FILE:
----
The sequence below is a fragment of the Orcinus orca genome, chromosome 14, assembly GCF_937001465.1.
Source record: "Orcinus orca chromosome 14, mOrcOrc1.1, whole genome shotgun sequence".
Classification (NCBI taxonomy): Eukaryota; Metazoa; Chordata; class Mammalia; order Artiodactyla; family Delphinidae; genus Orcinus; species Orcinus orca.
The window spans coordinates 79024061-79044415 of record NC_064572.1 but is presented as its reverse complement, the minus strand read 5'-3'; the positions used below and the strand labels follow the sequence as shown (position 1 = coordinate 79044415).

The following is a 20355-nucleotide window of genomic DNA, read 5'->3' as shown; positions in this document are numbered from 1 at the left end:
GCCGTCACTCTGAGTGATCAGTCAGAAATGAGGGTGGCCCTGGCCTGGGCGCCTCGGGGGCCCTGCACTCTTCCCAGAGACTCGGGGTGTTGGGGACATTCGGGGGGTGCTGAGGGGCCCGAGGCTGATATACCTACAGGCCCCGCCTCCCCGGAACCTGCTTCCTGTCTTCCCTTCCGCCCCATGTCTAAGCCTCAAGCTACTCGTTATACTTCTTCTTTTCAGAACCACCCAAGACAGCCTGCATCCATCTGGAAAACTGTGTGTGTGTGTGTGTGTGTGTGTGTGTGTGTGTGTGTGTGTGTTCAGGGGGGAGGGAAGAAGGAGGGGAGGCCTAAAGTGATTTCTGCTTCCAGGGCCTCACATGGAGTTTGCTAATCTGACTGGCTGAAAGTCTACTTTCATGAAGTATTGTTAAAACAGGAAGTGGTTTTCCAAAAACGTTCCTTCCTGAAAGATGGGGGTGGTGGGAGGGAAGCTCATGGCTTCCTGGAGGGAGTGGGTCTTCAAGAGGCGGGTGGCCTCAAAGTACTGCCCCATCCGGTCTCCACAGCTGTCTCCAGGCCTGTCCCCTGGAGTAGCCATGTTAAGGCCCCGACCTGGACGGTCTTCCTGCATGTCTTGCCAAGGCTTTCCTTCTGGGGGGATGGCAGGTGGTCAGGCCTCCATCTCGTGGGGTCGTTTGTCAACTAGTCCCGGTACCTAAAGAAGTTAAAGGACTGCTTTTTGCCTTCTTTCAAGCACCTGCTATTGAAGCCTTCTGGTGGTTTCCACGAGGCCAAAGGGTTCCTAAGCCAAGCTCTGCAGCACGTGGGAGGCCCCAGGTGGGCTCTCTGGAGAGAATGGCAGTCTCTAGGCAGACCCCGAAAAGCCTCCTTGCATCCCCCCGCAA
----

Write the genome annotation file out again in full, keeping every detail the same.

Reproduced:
The sequence below is a fragment of the Orcinus orca genome, chromosome 14, assembly GCF_937001465.1.
Source record: "Orcinus orca chromosome 14, mOrcOrc1.1, whole genome shotgun sequence".
Classification (NCBI taxonomy): Eukaryota; Metazoa; Chordata; class Mammalia; order Artiodactyla; family Delphinidae; genus Orcinus; species Orcinus orca.
The window spans coordinates 79024061-79044415 of record NC_064572.1 but is presented as its reverse complement, the minus strand read 5'-3'; the positions used below and the strand labels follow the sequence as shown (position 1 = coordinate 79044415).

The following is a 20355-nucleotide window of genomic DNA, read 5'->3' as shown; positions in this document are numbered from 1 at the left end:
GCCGTCACTCTGAGTGATCAGTCAGAAATGAGGGTGGCCCTGGCCTGGGCGCCTCGGGGGCCCTGCACTCTTCCCAGAGACTCGGGGTGTTGGGGACATTCGGGGGGTGCTGAGGGGCCCGAGGCTGATATACCTACAGGCCCCGCCTCCCCGGAACCTGCTTCCTGTCTTCCCTTCCGCCCCATGTCTAAGCCTCAAGCTACTCGTTATACTTCTTCTTTTCAGAACCACCCAAGACAGCCTGCATCCATCTGGAAAACTGTGTGTGTGTGTGTGTGTGTGTGTGTGTGTGTGTGTGTGTGTGTTCAGGGGGGAGGGAAGAAGGAGGGGAGGCCTAAAGTGATTTCTGCTTCCAGGGCCTCACATGGAGTTTGCTAATCTGACTGGCTGAAAGTCTACTTTCATGAAGTATTGTTAAAACAGGAAGTGGTTTTCCAAAAACGTTCCTTCCTGAAAGATGGGGGTGGTGGGAGGGAAGCTCATGGCTTCCTGGAGGGAGTGGGTCTTCAAGAGGCGGGTGGCCTCAAAGTACTGCCCCATCCGGTCTCCACAGCTGTCTCCAGGCCTGTCCCCTGGAGTAGCCATGTTAAGGCCCCGACCTGGACGGTCTTCCTGCATGTCTTGCCAAGGCTTTCCTTCTGGGGGGATGGCAGGTGGTCAGGCCTCCATCTCGTGGGGTCGTTTGTCAACTAGTCCCGGTACCTAAAGAAGTTAAAGGACTGCTTTTTGCCTTCTTTCAAGCACCTGCTATTGAAGCCTTCTGGTGGTTTCCACGAGGCCAAAGGGTTCCTAAGCCAAGCTCTGCAGCACGTGGGAGGCCCCAGGTGGGCTCTCTGGAGAGAATGGCAGTCTCTAGGCAGACCCCGAAAAGCCTCCTTGCATCCCCCCGCAA